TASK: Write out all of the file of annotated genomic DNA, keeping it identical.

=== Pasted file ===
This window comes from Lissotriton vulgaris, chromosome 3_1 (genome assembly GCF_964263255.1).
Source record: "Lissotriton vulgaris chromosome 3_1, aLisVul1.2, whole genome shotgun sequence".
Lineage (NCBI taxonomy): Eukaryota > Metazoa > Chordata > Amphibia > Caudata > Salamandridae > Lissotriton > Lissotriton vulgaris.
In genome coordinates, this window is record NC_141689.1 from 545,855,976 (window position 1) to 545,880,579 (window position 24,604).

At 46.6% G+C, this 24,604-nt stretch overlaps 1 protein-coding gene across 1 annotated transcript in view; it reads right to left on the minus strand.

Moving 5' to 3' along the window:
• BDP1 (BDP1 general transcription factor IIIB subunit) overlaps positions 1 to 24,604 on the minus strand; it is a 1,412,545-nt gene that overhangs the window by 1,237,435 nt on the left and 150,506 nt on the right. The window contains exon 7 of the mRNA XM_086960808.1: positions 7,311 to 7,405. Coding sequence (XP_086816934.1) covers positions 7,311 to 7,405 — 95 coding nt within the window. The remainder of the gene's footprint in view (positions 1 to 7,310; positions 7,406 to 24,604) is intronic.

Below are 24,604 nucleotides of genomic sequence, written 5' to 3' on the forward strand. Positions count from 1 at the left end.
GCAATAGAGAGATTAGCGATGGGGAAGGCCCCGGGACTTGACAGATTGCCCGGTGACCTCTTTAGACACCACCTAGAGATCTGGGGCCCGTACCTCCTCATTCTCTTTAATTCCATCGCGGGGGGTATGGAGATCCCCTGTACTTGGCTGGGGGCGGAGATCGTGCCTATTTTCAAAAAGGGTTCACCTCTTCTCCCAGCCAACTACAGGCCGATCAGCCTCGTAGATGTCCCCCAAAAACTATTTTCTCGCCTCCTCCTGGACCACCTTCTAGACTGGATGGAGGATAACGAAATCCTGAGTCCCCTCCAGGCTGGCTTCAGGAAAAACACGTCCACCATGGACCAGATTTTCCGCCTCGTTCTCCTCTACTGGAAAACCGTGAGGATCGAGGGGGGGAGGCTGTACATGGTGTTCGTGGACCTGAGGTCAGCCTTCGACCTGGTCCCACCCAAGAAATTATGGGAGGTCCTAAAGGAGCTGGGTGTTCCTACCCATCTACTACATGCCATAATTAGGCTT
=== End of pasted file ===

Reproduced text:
This window comes from Lissotriton vulgaris, chromosome 3_1 (genome assembly GCF_964263255.1).
Source record: "Lissotriton vulgaris chromosome 3_1, aLisVul1.2, whole genome shotgun sequence".
Lineage (NCBI taxonomy): Eukaryota > Metazoa > Chordata > Amphibia > Caudata > Salamandridae > Lissotriton > Lissotriton vulgaris.
In genome coordinates, this window is record NC_141689.1 from 545,855,976 (window position 1) to 545,880,579 (window position 24,604).

At 46.6% G+C, this 24,604-nt stretch overlaps 1 protein-coding gene across 1 annotated transcript in view; it reads right to left on the minus strand.

Moving 5' to 3' along the window:
• BDP1 (BDP1 general transcription factor IIIB subunit) overlaps positions 1 to 24,604 on the minus strand; it is a 1,412,545-nt gene that overhangs the window by 1,237,435 nt on the left and 150,506 nt on the right. The window contains exon 7 of the mRNA XM_086960808.1: positions 7,311 to 7,405. Coding sequence (XP_086816934.1) covers positions 7,311 to 7,405 — 95 coding nt within the window. The remainder of the gene's footprint in view (positions 1 to 7,310; positions 7,406 to 24,604) is intronic.

Below are 24,604 nucleotides of genomic sequence, written 5' to 3' on the forward strand. Positions count from 1 at the left end.
GCAATAGAGAGATTAGCGATGGGGAAGGCCCCGGGACTTGACAGATTGCCCGGTGACCTCTTTAGACACCACCTAGAGATCTGGGGCCCGTACCTCCTCATTCTCTTTAATTCCATCGCGGGGGGTATGGAGATCCCCTGTACTTGGCTGGGGGCGGAGATCGTGCCTATTTTCAAAAAGGGTTCACCTCTTCTCCCAGCCAACTACAGGCCGATCAGCCTCGTAGATGTCCCCCAAAAACTATTTTCTCGCCTCCTCCTGGACCACCTTCTAGACTGGATGGAGGATAACGAAATCCTGAGTCCCCTCCAGGCTGGCTTCAGGAAAAACACGTCCACCATGGACCAGATTTTCCGCCTCGTTCTCCTCTACTGGAAAACCGTGAGGATCGAGGGGGGGAGGCTGTACATGGTGTTCGTGGACCTGAGGTCAGCCTTCGACCTGGTCCCACCCAAGAAATTATGGGAGGTCCTAAAGGAGCTGGGTGTTCCTACCCATCTACTACATGCCATAATTAGGCTT